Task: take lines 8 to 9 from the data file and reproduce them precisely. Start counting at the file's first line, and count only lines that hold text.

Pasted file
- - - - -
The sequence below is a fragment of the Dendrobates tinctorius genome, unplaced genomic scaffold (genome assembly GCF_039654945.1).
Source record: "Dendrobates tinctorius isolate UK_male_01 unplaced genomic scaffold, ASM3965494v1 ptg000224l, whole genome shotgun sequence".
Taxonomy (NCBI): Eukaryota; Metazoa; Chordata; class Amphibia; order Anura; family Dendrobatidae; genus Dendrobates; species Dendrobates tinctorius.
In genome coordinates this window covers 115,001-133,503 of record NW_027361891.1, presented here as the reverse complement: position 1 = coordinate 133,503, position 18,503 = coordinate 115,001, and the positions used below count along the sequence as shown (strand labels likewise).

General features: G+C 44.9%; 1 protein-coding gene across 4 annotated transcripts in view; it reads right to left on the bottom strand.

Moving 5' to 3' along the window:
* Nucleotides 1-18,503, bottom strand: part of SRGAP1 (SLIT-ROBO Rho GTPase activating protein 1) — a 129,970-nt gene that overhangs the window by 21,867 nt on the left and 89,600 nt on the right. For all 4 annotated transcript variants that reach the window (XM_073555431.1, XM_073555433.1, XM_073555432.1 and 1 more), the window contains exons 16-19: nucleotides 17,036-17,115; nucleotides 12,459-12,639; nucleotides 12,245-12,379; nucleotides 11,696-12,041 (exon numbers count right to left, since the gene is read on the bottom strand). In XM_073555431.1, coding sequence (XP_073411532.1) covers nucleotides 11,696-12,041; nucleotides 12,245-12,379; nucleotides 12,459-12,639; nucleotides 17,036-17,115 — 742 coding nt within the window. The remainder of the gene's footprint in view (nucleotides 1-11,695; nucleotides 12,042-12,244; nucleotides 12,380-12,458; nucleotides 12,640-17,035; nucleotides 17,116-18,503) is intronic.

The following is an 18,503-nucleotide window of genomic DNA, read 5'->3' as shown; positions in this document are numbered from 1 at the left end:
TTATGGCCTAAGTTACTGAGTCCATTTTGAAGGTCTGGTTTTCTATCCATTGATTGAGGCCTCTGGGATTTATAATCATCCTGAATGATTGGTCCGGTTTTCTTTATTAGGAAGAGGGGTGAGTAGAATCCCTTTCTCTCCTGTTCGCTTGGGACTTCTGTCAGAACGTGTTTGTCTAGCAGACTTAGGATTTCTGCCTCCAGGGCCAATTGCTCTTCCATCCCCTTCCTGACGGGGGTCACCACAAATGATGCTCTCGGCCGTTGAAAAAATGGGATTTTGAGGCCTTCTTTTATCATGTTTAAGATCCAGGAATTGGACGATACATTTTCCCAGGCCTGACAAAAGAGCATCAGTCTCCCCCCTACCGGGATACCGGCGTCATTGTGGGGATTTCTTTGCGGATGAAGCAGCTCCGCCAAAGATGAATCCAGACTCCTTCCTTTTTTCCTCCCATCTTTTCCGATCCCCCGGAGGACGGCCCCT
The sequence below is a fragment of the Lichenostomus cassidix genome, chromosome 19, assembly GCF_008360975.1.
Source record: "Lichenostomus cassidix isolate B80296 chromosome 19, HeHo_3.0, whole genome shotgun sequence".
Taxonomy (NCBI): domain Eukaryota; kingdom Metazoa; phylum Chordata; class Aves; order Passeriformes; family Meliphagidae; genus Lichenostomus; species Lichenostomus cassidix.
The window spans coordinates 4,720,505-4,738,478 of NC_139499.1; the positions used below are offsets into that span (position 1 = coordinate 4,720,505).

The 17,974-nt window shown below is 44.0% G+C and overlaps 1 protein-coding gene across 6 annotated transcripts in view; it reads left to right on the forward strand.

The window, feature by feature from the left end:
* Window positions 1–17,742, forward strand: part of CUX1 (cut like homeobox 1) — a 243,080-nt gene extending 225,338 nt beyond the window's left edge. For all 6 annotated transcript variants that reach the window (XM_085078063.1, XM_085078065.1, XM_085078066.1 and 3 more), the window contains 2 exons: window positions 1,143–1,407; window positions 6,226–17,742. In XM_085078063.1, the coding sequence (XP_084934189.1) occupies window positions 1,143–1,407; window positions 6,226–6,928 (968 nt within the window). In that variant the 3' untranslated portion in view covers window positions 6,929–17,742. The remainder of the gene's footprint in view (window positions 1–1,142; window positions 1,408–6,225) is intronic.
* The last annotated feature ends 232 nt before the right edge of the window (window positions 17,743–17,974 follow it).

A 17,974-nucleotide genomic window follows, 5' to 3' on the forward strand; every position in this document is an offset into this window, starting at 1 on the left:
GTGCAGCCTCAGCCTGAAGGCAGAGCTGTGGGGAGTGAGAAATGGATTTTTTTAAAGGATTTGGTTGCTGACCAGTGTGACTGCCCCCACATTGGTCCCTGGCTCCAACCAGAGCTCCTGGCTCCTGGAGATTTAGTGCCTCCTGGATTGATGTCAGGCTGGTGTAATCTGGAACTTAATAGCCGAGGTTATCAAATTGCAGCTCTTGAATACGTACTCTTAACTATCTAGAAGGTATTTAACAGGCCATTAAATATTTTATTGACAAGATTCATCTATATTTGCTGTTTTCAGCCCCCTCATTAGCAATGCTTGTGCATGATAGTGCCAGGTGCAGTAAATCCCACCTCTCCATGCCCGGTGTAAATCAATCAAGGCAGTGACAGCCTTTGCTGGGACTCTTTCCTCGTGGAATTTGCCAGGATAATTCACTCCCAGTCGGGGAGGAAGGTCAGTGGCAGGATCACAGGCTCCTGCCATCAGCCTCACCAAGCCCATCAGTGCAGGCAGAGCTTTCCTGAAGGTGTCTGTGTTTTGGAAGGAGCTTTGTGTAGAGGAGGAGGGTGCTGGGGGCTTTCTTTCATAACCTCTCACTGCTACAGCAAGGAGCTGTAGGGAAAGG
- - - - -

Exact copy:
The following is an 18,503-nucleotide window of genomic DNA, read 5'->3' as shown; positions in this document are numbered from 1 at the left end:
TTATGGCCTAAGTTACTGAGTCCATTTTGAAGGTCTGGTTTTCTATCCATTGATTGAGGCCTCTGGGATTTATAATCATCCTGAATGATTGGTCCGGTTTTCTTTATTAGGAAGAGGGGTGAGTAGAATCCCTTTCTCTCCTGTTCGCTTGGGACTTCTGTCAGAACGTGTTTGTCTAGCAGACTTAGGATTTCTGCCTCCAGGGCCAATTGCTCTTCCATCCCCTTCCTGACGGGGGTCACCACAAATGATGCTCTCGGCCGTTGAAAAAATGGGATTTTGAGGCCTTCTTTTATCATGTTTAAGATCCAGGAATTGGACGATACATTTTCCCAGGCCTGACAAAAGAGCATCAGTCTCCCCCCTACCGGGATACCGGCGTCATTGTGGGGATTTCTTTGCGGATGAAGCAGCTCCGCCAAAGATGAATCCAGACTCCTTCCTTTTTTCCTCCCATCTTTTCCGATCCCCCGGAGGACGGCCCCT